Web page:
Tatiana Apraksina
A Face with No Secrets…

Alexander Lazarevich Lokshin came into my life when his own one had almost come to its end. Before that time I had never heard of him, I did not know what he had been like before we met, how he had lived, what he had loved or thought about. Even now my understanding of all this is very vague. 
    The story of our acquaintance spans over a period of a little less than nine months. Basically, it was related to the fact that I was painting his portrait: first getting prepared for the job, than working on the picture itself, and finally promptly presenting it at two of my exhibitions in Moscow. 
    Only two weeks after the latter of them, when I had just returned to Leningrad, Alexander Lazarevich died. 

I must say, I very rarely do portraits. Not because it is not my genre - on the contrary, I cherish every such an opportunity. The point is that painting itself is something that least of all interests me in painting. As far as I am concerned, the impulse mainly comes from the object of art, and a character attracts me first of all as the bearer of a certain philosophy of life, of universal moral convictions. These are mostly musicians, famous or anonymous, essentially impersonal representatives of "the heavenly host", seen in the way they appear beyond their daily lives, mundane human engagements, when before our very eyes they turn into compelling prophets and mediums. 
    Another time it can be just an individual of exceptionally high qualities and purity, a perfect representative of the human race, a thing in itself, a self-sufficient single universe in a unique personal framing. I desperately search for human masterpieces of the kind – always and everywhere. Each of them is a rarity as are all perfect things. And, of course, an opportunity to get closer, to cognize such a universe arises even more rarely. 
    It was at the very first sight that I recognized Alexander Lazarevich as a masterpiece I aspired for, as obvious, as it was undoubtedly genuine. I never knew if he had been like that earlier, as it happens sometimes that people are born to this world with pure heart, or it was the previous experience of his entire life that made him such a person. It didn't matter. There in front of me was a result I accepted with complete trust. 
    To this very day in my artistic experience the portrait of A.L.Lokshin remains to be an exceptional example of a very special interaction. I have never had a chance to come across anything like that any more. 
It all began at the end of September, 1986. I was going to visit Moscow, intending to stay there for as long as possible. I had to take advantage of the trip to explore the capital's musical milieu. I knew very few musicians in Moscow, so I asked my friends in Leningrad to give me some guidance and recommendations. 
    Boris Tischenko was one of the first who I approached. Once he learned what I had to ask, he immediately said: "If you happen to be in Moscow, you must meet Lokshin, Alexander Lazarevich. He is a remarkable composer and an absolutely incredible person. That's whose portrait one should do! Dmitry Dmitriyevich  highly praised him as a musician. If you want, you could come to the Conservatoire, I am just going to get students to listen to his music - it may be interesting for you too. Besides, I'll give you the address."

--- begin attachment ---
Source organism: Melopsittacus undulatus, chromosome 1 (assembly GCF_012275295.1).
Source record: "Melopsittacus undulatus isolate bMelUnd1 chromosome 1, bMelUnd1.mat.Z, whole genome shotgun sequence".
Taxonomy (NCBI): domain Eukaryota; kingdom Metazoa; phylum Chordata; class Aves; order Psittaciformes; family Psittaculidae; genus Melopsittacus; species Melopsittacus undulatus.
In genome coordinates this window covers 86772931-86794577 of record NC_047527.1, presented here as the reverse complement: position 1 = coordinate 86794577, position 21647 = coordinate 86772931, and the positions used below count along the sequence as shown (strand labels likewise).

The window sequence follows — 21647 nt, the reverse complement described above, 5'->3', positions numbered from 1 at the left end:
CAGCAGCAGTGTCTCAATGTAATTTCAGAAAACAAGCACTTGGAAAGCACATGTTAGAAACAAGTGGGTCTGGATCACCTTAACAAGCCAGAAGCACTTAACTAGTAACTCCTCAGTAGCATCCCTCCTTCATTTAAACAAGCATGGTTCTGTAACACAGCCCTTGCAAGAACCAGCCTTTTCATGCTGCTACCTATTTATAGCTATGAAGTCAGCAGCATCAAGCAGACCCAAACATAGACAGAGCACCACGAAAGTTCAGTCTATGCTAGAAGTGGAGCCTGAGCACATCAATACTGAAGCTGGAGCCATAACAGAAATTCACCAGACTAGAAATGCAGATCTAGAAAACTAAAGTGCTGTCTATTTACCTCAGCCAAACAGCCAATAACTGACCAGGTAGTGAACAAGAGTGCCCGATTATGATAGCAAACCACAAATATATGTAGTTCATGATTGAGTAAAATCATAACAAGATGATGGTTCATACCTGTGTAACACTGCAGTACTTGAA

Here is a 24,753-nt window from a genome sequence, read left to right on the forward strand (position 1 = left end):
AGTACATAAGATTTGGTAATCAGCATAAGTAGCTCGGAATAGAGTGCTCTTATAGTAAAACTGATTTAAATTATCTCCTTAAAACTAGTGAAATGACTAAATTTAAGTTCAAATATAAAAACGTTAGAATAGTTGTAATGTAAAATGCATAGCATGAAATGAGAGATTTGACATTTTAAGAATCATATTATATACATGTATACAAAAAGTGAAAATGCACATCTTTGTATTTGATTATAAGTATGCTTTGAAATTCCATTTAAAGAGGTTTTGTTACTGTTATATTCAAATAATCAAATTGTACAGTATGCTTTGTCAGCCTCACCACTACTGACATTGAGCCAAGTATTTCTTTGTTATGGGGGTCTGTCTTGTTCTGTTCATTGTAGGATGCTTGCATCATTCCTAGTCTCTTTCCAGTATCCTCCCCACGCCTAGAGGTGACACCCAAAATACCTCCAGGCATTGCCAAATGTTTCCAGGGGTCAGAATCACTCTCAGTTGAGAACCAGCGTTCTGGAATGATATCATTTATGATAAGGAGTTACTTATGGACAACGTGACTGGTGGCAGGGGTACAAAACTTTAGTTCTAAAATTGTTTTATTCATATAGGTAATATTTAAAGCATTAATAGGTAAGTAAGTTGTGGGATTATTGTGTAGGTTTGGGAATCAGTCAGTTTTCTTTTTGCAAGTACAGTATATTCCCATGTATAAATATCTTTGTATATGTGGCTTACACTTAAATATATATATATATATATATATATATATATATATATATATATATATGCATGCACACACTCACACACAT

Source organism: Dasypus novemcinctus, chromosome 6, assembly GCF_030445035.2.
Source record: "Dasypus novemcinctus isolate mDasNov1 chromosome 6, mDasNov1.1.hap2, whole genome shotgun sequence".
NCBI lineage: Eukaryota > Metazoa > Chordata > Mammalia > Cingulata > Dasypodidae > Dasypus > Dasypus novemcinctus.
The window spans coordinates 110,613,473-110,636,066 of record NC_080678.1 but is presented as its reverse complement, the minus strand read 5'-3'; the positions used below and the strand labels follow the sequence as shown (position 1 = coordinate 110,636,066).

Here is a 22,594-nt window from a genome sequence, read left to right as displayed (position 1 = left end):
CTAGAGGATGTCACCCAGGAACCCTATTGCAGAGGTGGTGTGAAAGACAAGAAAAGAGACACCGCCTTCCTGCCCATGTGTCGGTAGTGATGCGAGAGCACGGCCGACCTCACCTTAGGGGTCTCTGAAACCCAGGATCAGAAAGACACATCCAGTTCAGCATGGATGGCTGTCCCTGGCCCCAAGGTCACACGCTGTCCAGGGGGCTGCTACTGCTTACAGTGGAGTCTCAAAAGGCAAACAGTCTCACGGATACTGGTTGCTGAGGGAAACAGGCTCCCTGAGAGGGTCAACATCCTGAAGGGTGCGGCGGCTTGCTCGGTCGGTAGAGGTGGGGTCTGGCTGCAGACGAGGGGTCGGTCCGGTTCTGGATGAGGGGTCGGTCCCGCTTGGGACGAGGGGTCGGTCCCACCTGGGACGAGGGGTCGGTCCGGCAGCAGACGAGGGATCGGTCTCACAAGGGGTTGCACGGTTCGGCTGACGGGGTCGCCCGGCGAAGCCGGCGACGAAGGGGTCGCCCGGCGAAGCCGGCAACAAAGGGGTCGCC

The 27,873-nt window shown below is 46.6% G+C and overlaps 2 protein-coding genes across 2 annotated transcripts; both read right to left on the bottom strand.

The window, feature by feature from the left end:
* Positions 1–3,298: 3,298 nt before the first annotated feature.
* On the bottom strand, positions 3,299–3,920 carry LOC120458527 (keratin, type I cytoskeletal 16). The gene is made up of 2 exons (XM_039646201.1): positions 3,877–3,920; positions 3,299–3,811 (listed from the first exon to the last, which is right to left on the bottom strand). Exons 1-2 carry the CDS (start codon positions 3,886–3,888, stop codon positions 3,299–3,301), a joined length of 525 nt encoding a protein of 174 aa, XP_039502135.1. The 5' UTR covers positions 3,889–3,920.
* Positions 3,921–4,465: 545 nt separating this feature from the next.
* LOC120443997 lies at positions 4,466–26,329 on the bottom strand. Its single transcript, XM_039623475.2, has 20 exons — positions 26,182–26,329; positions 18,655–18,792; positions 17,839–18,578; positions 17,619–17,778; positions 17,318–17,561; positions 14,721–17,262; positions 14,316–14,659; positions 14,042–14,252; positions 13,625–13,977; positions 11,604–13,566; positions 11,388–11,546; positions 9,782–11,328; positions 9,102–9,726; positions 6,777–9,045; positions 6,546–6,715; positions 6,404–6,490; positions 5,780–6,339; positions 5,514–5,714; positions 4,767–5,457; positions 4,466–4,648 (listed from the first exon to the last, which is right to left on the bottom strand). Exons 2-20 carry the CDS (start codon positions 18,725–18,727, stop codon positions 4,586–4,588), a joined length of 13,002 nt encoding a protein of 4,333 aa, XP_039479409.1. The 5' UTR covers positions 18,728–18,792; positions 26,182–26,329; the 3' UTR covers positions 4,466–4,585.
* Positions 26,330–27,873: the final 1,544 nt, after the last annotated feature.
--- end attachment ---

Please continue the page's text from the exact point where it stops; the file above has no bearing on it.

The lecture and the music both produced a strong impression on me. But still a portrait was a serious matter and I was wary of arriving to any conclusions and making promises in advance. When it comes to my professional interests I can only depend upon decisions that are well thought over. 
    Tischenko said he had already sent a letter to Moscow, to give notice of my arrival. He also said Alexander Lazarevich was very ill and he was not likely to recover. Shortly before that he had been partially paralyzed, he was confined to his bed, and couldn't speak - his wife spoke on behalf of him. 
    To be earnest, I could hardly imagine meeting a composer who was so ill. 

Once in Moscow, I did not immediately resolve to make a phone call - what if my appearance would be inopportune and it would only complicate the matters? However, after some hesitation I had to dial the number. 
    When I remember that first phone-call and everything what followed, I still feel very excited. More than ten years have passed since, but in all those years I couldn't find sufficient moral courage to go deep into the experience of that time once again, with all the intensity of feelings associated with it. Now, when I venture to write about it, I am trying to dispose myself to a very formal tone, keeping a safe distance. 

The voice coming from the receiver was wavering, weak as a rustle, and indistinct, almost as a whisper. It was a painful experience to hear it, as if the voice could break the next moment. I felt very guilty I phoned. But immediately the conversation was taken up by Tatiana Borisovna, and her tone, confident and cordial, encouraged me. We agreed to meet.